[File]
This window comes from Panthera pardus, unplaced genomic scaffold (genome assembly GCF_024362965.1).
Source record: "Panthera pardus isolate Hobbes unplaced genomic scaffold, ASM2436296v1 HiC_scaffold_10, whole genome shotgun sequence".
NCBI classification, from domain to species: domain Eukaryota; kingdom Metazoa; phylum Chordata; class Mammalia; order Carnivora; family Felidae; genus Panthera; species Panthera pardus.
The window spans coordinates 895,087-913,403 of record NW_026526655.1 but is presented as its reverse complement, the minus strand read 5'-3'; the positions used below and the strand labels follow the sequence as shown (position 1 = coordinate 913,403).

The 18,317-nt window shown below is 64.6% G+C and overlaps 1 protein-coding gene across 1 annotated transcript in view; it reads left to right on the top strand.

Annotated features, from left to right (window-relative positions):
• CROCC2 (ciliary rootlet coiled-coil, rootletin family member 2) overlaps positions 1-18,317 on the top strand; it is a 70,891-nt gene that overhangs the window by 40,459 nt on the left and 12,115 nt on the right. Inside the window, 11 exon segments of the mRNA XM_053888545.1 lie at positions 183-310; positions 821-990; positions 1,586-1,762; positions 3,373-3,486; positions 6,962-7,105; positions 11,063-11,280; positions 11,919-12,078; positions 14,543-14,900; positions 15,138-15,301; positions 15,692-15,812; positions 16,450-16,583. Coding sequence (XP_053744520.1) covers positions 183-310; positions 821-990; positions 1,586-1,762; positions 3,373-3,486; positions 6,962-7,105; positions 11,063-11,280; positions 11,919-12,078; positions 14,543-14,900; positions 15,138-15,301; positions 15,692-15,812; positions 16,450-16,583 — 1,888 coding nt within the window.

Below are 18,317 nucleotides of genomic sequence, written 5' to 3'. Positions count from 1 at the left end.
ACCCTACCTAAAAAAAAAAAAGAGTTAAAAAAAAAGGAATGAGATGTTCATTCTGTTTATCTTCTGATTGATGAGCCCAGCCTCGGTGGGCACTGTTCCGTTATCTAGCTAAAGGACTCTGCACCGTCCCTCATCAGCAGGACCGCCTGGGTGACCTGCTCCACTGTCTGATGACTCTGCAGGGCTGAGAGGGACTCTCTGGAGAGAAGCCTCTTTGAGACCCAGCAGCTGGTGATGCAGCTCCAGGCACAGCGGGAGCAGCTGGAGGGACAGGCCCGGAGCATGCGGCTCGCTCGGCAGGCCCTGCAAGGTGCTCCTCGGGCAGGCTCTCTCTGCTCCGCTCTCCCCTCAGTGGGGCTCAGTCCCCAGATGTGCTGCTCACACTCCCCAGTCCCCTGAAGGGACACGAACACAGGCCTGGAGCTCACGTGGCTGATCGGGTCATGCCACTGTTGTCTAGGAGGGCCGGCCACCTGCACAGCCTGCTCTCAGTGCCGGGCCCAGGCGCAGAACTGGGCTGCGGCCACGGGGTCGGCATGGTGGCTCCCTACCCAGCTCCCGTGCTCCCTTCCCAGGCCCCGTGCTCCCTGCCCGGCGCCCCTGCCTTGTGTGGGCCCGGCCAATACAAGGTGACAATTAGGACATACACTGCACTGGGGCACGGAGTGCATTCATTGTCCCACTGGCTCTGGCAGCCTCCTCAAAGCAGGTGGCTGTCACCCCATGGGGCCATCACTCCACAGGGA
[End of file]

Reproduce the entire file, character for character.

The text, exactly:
This window comes from Panthera pardus, unplaced genomic scaffold (genome assembly GCF_024362965.1).
Source record: "Panthera pardus isolate Hobbes unplaced genomic scaffold, ASM2436296v1 HiC_scaffold_10, whole genome shotgun sequence".
NCBI classification, from domain to species: domain Eukaryota; kingdom Metazoa; phylum Chordata; class Mammalia; order Carnivora; family Felidae; genus Panthera; species Panthera pardus.
The window spans coordinates 895,087-913,403 of record NW_026526655.1 but is presented as its reverse complement, the minus strand read 5'-3'; the positions used below and the strand labels follow the sequence as shown (position 1 = coordinate 913,403).

The 18,317-nt window shown below is 64.6% G+C and overlaps 1 protein-coding gene across 1 annotated transcript in view; it reads left to right on the top strand.

Annotated features, from left to right (window-relative positions):
• CROCC2 (ciliary rootlet coiled-coil, rootletin family member 2) overlaps positions 1-18,317 on the top strand; it is a 70,891-nt gene that overhangs the window by 40,459 nt on the left and 12,115 nt on the right. Inside the window, 11 exon segments of the mRNA XM_053888545.1 lie at positions 183-310; positions 821-990; positions 1,586-1,762; positions 3,373-3,486; positions 6,962-7,105; positions 11,063-11,280; positions 11,919-12,078; positions 14,543-14,900; positions 15,138-15,301; positions 15,692-15,812; positions 16,450-16,583. Coding sequence (XP_053744520.1) covers positions 183-310; positions 821-990; positions 1,586-1,762; positions 3,373-3,486; positions 6,962-7,105; positions 11,063-11,280; positions 11,919-12,078; positions 14,543-14,900; positions 15,138-15,301; positions 15,692-15,812; positions 16,450-16,583 — 1,888 coding nt within the window.

Below are 18,317 nucleotides of genomic sequence, written 5' to 3'. Positions count from 1 at the left end.
ACCCTACCTAAAAAAAAAAAAGAGTTAAAAAAAAAGGAATGAGATGTTCATTCTGTTTATCTTCTGATTGATGAGCCCAGCCTCGGTGGGCACTGTTCCGTTATCTAGCTAAAGGACTCTGCACCGTCCCTCATCAGCAGGACCGCCTGGGTGACCTGCTCCACTGTCTGATGACTCTGCAGGGCTGAGAGGGACTCTCTGGAGAGAAGCCTCTTTGAGACCCAGCAGCTGGTGATGCAGCTCCAGGCACAGCGGGAGCAGCTGGAGGGACAGGCCCGGAGCATGCGGCTCGCTCGGCAGGCCCTGCAAGGTGCTCCTCGGGCAGGCTCTCTCTGCTCCGCTCTCCCCTCAGTGGGGCTCAGTCCCCAGATGTGCTGCTCACACTCCCCAGTCCCCTGAAGGGACACGAACACAGGCCTGGAGCTCACGTGGCTGATCGGGTCATGCCACTGTTGTCTAGGAGGGCCGGCCACCTGCACAGCCTGCTCTCAGTGCCGGGCCCAGGCGCAGAACTGGGCTGCGGCCACGGGGTCGGCATGGTGGCTCCCTACCCAGCTCCCGTGCTCCCTTCCCAGGCCCCGTGCTCCCTGCCCGGCGCCCCTGCCTTGTGTGGGCCCGGCCAATACAAGGTGACAATTAGGACATACACTGCACTGGGGCACGGAGTGCATTCATTGTCCCACTGGCTCTGGCAGCCTCCTCAAAGCAGGTGGCTGTCACCCCATGGGGCCATCACTCCACAGGGA